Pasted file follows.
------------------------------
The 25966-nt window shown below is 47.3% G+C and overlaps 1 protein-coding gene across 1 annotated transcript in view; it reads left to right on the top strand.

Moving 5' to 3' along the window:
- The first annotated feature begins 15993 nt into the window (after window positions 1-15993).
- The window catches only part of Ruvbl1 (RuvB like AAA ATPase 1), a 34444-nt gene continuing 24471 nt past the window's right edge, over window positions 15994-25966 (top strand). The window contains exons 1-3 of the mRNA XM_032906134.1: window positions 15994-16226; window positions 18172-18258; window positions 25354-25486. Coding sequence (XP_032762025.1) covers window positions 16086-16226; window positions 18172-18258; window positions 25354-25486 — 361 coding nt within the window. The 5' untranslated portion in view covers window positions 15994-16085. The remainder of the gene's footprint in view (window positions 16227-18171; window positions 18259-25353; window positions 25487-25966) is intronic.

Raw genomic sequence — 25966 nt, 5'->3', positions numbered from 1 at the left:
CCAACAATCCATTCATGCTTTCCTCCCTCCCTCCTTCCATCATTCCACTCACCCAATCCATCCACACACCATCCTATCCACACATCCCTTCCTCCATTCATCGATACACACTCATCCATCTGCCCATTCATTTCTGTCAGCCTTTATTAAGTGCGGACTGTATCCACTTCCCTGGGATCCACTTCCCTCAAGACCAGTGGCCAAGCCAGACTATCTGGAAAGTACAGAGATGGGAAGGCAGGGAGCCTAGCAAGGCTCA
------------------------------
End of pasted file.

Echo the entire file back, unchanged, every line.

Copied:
The 25966-nt window shown below is 47.3% G+C and overlaps 1 protein-coding gene across 1 annotated transcript in view; it reads left to right on the top strand.

Moving 5' to 3' along the window:
- The first annotated feature begins 15993 nt into the window (after window positions 1-15993).
- The window catches only part of Ruvbl1 (RuvB like AAA ATPase 1), a 34444-nt gene continuing 24471 nt past the window's right edge, over window positions 15994-25966 (top strand). The window contains exons 1-3 of the mRNA XM_032906134.1: window positions 15994-16226; window positions 18172-18258; window positions 25354-25486. Coding sequence (XP_032762025.1) covers window positions 16086-16226; window positions 18172-18258; window positions 25354-25486 — 361 coding nt within the window. The 5' untranslated portion in view covers window positions 15994-16085. The remainder of the gene's footprint in view (window positions 16227-18171; window positions 18259-25353; window positions 25487-25966) is intronic.

Raw genomic sequence — 25966 nt, 5'->3', positions numbered from 1 at the left:
CCAACAATCCATTCATGCTTTCCTCCCTCCCTCCTTCCATCATTCCACTCACCCAATCCATCCACACACCATCCTATCCACACATCCCTTCCTCCATTCATCGATACACACTCATCCATCTGCCCATTCATTTCTGTCAGCCTTTATTAAGTGCGGACTGTATCCACTTCCCTGGGATCCACTTCCCTCAAGACCAGTGGCCAAGCCAGACTATCTGGAAAGTACAGAGATGGGAAGGCAGGGAGCCTAGCAAGGCTCA